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coloproctology

, Volume 41, Issue 3, pp 211–211 | Cite as

Recent outcomes from the use of fibrin glue in pilonidal sinus disease

  • P. W. Thomas
  • P. J. J. HerrodEmail author
  • E. J. O. Hardy
  • T. S. Sian
  • J. E. M. Blackwell
  • H. Boyd-Carson
  • J. N. Lund
Leserbriefe
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Aktuelle Ergebnisse zur Verwendung von Fibrinkleber bei Pilonidalsinuserkrankungen

Comment to

Andersson RE (2019) Less invasive pilonidal sinus surgical procedures. coloproctology 41:117–120.  https://doi.org/10.1007/s00053-019-0341-5

We read with interest the article “Less invasive pilonidal sinus surgical procedures” by R. E. Andersson, which reviews the current methods for minimally invasive treatment of pilonidal sinus disease (PSD). However, we feel that the article is not up to date with developments in this area, especially in the use of fibrin glue for PSD.

Fibrin glue for PSD was first described by us [4], as cited by Andersson, but he does not go on to mention subsequent reports of the wider use of fibrin glue as monotherapy, with healing seen in 96.9% in a larger cohort of 146 patients [5]. Neither does Andersson include further experience in the use of fibrin glue for PSD in children, a group who particularly benefit from the minimally invasive nature of the treatment, with a very short time away from school and excellent cosmesis [3]. Again, healing rates are high, with 94% achieving complete healing after glue alone.

We feel that the evidence base for the use of fibrin glue is increasing and this method has already proven to be both a safe and effective treatment in children and adults. Patient satisfaction is high and the procedure is quick and cheap to perform, especially when the cost of dressings, aftercare, and time off work or education are considered [2, 3, 5]. Fibrin glue for PSD may be a treatment for PSD which finally meets the ideal criteria of Allen-Mersh: a low recurrence rate with high levels of success and minimal issue loss [1]. As such, we feel that an article updating your readers about less invasive pilonidal sinus surgical procedures should contain these facts to help them and their patients agree on the mode of treatment that is right for them.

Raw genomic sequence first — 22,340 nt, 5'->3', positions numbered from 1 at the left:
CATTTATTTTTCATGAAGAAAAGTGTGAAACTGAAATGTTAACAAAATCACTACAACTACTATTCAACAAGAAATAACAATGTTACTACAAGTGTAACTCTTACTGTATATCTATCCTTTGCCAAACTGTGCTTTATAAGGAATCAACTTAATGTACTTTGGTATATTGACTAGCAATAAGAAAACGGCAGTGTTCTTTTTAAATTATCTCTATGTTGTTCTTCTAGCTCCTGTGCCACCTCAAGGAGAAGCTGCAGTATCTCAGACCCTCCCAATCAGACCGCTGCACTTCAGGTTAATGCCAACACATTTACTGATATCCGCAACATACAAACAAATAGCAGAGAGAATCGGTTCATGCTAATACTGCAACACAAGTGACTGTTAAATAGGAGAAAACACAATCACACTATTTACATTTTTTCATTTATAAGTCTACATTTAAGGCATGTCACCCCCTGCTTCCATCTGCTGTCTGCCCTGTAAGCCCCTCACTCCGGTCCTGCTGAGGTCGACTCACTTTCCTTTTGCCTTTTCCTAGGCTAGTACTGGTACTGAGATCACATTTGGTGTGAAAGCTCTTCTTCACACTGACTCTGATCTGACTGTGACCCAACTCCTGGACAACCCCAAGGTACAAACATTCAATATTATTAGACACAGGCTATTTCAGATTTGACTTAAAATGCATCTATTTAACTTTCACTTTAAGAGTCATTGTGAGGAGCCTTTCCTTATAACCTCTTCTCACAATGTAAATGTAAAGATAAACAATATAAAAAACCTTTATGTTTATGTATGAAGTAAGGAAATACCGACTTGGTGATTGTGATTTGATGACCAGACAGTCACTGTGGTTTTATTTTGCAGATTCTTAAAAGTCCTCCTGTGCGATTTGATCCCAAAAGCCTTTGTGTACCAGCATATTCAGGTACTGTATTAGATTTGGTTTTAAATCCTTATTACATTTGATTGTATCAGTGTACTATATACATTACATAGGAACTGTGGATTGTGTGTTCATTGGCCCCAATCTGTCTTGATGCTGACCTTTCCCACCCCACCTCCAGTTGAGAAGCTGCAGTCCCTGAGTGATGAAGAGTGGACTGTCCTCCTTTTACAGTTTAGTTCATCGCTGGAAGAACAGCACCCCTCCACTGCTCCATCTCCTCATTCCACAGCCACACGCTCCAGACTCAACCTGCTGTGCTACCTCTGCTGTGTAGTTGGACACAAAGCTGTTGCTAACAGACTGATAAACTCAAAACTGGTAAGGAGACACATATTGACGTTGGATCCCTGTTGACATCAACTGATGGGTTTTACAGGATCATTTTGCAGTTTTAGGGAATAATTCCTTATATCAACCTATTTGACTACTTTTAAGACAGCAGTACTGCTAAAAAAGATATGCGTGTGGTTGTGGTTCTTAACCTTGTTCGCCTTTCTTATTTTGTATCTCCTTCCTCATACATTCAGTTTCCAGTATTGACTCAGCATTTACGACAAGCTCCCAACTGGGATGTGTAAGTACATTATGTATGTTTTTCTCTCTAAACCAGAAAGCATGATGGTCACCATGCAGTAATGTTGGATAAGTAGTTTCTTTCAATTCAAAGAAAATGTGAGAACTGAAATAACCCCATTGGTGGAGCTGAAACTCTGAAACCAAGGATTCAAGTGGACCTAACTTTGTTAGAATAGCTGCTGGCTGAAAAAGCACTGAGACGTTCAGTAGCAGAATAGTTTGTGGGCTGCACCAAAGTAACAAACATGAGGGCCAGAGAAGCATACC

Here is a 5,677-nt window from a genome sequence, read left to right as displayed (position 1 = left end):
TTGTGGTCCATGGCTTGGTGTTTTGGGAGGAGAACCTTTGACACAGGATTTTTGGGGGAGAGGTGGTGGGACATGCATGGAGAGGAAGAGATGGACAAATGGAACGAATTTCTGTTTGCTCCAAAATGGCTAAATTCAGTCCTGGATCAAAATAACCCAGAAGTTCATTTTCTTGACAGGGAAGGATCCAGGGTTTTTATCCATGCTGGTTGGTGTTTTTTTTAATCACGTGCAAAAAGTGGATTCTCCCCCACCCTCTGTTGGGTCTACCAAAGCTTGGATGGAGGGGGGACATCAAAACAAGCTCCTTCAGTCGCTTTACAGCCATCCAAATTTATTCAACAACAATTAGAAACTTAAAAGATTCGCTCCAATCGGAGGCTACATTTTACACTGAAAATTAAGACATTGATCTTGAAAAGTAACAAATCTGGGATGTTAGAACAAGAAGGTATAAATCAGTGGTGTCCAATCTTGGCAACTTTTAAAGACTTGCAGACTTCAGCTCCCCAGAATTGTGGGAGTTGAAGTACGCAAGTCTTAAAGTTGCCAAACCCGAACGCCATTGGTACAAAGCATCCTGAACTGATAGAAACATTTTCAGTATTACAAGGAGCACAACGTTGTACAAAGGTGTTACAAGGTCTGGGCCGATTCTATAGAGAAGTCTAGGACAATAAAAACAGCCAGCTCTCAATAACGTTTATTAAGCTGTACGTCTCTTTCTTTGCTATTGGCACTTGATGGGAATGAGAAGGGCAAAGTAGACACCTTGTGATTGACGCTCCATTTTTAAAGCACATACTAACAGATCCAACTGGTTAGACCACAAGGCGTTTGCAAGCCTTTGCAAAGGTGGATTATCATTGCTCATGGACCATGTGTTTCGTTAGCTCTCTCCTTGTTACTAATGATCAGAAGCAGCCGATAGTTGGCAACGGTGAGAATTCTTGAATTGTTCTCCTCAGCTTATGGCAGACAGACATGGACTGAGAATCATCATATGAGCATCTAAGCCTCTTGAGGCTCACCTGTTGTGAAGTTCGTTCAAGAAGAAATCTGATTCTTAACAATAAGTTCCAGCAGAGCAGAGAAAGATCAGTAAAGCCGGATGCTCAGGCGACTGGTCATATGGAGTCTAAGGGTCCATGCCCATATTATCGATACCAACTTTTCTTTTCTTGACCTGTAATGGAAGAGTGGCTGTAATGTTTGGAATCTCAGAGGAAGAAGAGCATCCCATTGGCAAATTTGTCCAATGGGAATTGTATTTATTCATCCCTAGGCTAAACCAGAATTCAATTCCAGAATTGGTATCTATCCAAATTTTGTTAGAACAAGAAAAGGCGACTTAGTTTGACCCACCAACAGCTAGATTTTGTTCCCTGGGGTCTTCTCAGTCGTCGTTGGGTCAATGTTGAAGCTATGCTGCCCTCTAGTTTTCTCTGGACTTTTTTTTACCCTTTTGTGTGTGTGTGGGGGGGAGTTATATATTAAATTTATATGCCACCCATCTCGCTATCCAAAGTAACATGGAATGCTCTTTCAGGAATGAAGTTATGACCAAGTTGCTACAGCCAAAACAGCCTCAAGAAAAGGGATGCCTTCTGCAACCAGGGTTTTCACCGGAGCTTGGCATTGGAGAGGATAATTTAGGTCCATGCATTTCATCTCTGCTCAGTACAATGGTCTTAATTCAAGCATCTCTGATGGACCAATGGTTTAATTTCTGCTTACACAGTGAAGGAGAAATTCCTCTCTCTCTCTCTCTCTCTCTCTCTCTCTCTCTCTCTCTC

Notes

Conflict of interest

P.W. Thomas, P.J.J. Herrod, E.J.O. Hardy, T.S. Sian, J.E.M. Blackwell, H. Boyd-Carson, and J.N. Lund declare that they have no competing interests.

References

  1. 1.
    Allen‐Mersh TG (1990) Pilonidal sinus: Finding the right track for treatment. Br J Surg 77:123–132.  https://doi.org/10.1002/bjs.1800770203 CrossRefPubMedGoogle Scholar
  2. 2.
    Elsey E, Lund JN (2013) Fibrin glue in the treatment for pilonidal sinus: high patient satisfaction and rapid return to normal activities. Tech Coloproctol 17:101–104. https://doi.org/10.1007/s10151‐012‐0956‐9CrossRefGoogle Scholar
  3. 3.
    Hardy E, Herrod P, Sian T et al (2018) Fibrin glue oblitera on is safe, effective and minimally invasive as first line treatment for pilonidal sinus disease in children. J Pediatr Surg.  https://doi.org/10.1016/J.JPEDSURG.2018.07.024 CrossRefPubMedGoogle Scholar
  4. 4.
    Lund JN, Leveson SH (2005) Fibrin Glue in the Treatment of Pilonidal Sinus: Results of a Pilot Study. Dis Colon Rectum 48:1094–1096. https://doi.org/10.1007/s10350‐004‐0905‐4CrossRefGoogle Scholar
  5. 5.
    Sian TS, Herrod PJJ, Blackwell JEM et al (2018) Fibrin glue is a quick and effective treatment for primary and recurrent pilonidal sinus disease. Tech Coloproctol 22:779–784. https://doi.org/10.1007/s10151‐018‐1864‐4CrossRefGoogle Scholar

Copyright information

© Springer Medizin Verlag GmbH, ein Teil von Springer Nature 2019

Authors and Affiliations

  • P. W. Thomas
    • 1
  • P. J. J. Herrod
    • 1
    Email author
  • E. J. O. Hardy
    • 1
  • T. S. Sian
    • 1
  • J. E. M. Blackwell
    • 1
  • H. Boyd-Carson
    • 1
  • J. N. Lund
    • 1
  1. 1.University of Nottingham, Royal Derby Hospital, Department of Colorectal SurgeryMedical Research Council‐Arthritis Research UK Centre for Musculoskeletal Ageing ResearchDerbyUK

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